It may be time to start swiping left more often.
According to the Rhode Island Department of Health, there’s been an alarming spike in cases of sexually transmitted diseases, and it places the blame in part on social media applications such as Tinder and Grindr. From 2013 to 2014, the number of syphilis cases in the state increased 79% and the number of gonorrhea cases 30%, while newly diagnosed cases of HIV increased 33%.
Online dating apps have become increasingly popular, and it’s becoming more socially acceptable to use those apps to find casual sex partners.
“The recent uptick in STDs in Rhode Island follows a national trend,” the state health department said. “The increase has been attributed to better testing by providers and to high-risk behaviors that have become more common in recent years. High-risk behaviors include using social media to arrange casual and often anonymous sexual encounters, having sex without a condom, having multiple sex partners, and having sex while under the influence of drugs or alcohol.”
The Ocean State isn’t the only state to call out hook up apps. Last month, Utah also blamed social media as one of the reasons for a large increase in venereal diseases from 2011 to 2014. Gonorrhea was the most common contracted STD in the state, with infections rising 700% in a three-year period.
The recent increase in STDs did not affect all groups equally. People aged 15 to 24 years were most likely to be infected with chlamydia and gonorrhea, whereas men who have sex with men made up 75% of those with syphilis.
Despite the rise in STDs, officials are not advocating against the use of the apps. Instead, they are urging people to be more careful and to take more preventative actions when engaging in sex.
“We need to talk more about condom use,” said Lynn Beltran, epidemiologist at the Salt Lake County STD clinic. “We need to fight to keep up with what social media has done to sexual activity in our communities.”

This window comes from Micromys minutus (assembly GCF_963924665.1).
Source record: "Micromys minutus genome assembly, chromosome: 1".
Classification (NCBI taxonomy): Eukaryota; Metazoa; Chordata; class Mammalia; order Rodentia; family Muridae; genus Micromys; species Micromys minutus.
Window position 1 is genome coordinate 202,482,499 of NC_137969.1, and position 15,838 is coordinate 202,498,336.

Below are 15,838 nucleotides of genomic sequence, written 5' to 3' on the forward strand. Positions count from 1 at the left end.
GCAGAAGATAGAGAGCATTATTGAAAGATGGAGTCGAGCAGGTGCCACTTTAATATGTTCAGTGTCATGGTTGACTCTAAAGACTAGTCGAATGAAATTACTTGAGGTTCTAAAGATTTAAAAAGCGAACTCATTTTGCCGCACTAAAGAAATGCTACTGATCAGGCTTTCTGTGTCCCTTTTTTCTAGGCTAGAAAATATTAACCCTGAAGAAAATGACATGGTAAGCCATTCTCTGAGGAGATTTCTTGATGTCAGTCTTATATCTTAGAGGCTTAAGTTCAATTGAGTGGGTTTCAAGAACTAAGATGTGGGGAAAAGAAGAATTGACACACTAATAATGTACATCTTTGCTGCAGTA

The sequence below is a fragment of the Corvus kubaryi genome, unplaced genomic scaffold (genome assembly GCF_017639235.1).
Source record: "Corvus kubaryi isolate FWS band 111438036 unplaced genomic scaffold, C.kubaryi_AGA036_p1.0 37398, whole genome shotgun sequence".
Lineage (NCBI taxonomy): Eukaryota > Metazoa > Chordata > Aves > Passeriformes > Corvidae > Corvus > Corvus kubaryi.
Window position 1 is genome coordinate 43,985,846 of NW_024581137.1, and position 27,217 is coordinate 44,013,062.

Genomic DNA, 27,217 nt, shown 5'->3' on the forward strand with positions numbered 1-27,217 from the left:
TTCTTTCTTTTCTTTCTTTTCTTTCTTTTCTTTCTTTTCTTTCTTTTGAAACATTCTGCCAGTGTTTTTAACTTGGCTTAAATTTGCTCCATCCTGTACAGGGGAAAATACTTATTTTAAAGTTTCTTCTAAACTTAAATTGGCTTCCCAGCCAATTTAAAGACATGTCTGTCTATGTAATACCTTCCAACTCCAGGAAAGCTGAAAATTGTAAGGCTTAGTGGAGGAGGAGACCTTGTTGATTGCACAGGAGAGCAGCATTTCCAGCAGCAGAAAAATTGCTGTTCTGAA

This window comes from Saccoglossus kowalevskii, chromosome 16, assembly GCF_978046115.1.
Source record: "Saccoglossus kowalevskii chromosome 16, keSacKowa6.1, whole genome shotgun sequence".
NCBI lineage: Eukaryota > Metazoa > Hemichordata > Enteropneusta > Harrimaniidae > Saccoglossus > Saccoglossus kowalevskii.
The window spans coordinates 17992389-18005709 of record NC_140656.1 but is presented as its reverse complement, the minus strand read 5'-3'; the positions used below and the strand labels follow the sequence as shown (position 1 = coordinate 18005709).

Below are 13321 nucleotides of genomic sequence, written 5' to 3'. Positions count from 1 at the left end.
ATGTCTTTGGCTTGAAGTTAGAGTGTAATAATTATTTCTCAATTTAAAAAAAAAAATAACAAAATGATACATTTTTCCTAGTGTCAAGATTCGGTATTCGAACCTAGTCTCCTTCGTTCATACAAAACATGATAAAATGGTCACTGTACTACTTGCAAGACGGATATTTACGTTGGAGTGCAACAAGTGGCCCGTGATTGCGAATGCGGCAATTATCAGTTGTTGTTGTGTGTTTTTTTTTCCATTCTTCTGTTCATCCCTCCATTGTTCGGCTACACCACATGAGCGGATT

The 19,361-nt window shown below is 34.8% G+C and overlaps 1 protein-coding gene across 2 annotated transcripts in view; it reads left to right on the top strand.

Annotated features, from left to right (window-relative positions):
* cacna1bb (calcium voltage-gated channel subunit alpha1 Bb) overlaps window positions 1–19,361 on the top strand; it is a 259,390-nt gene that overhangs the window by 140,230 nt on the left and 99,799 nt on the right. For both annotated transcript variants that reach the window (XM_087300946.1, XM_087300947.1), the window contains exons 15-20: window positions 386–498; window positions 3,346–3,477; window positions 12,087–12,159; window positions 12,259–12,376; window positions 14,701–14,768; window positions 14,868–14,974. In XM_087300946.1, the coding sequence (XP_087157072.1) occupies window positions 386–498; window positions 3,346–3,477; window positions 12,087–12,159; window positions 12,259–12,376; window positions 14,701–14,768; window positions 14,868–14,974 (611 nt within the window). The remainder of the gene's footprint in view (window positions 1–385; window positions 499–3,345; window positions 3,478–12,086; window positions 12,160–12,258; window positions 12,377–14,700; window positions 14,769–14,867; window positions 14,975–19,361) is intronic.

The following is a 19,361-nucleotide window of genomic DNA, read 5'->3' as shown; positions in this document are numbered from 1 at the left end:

The surge of venereal diseases has also led to the development of apps that help people provide proof that they are STD-free. Healthvana is an app that allows users to access their test results online and share those results with potential sexual partners. For example, some people take screen shots of their Healthvana results and use them as one of the photos on their profile. Hornet, a gay dating app, prompts users every three months to update their HIV status.
However, Brian Mustanski, a professor of medical social sciences at Northwestern University Feinberg School of Medicine, believes that Rhode Island’s health department are wrong about attributing social media to the uptick in STDs.
He said, “men who engage in high-risk sex with other men use the Internet as a tool for meeting sexual partners, not that meeting partners online causes high-risk sex.” But he does believe that dating apps should take better action when it comes to providing preventative information.
Research shows that when it comes to their health, people are more likely to get help when directly pointed to a specific resource.
- Firger J. Should dating apps help promote safe sex? Newsweek. May 30, 2015. http://www.newsweek.com/should-dating-apps-help-promote-safe-sex-337635.
- Gabbatt A. Popularity of ‘hookup apps’ blamed for surge in sexually transmitted infections. The Guardian. May 28, 2015. http://www.theguardian.com/us-news/2015/may/28/hookup-apps-stds-tinder-grindr.
- Lebeau J. Rhode Island officials blame apps like Tinder for spike in STDs. Boston. June 1, 2015. http://www.boston.com/news/local/2015/06/01/rhode-island-officials-blame-apps-like-tinder-for-spike-stds/jMpoV4Ul5ncGr5gYpsaOWJ/story.html.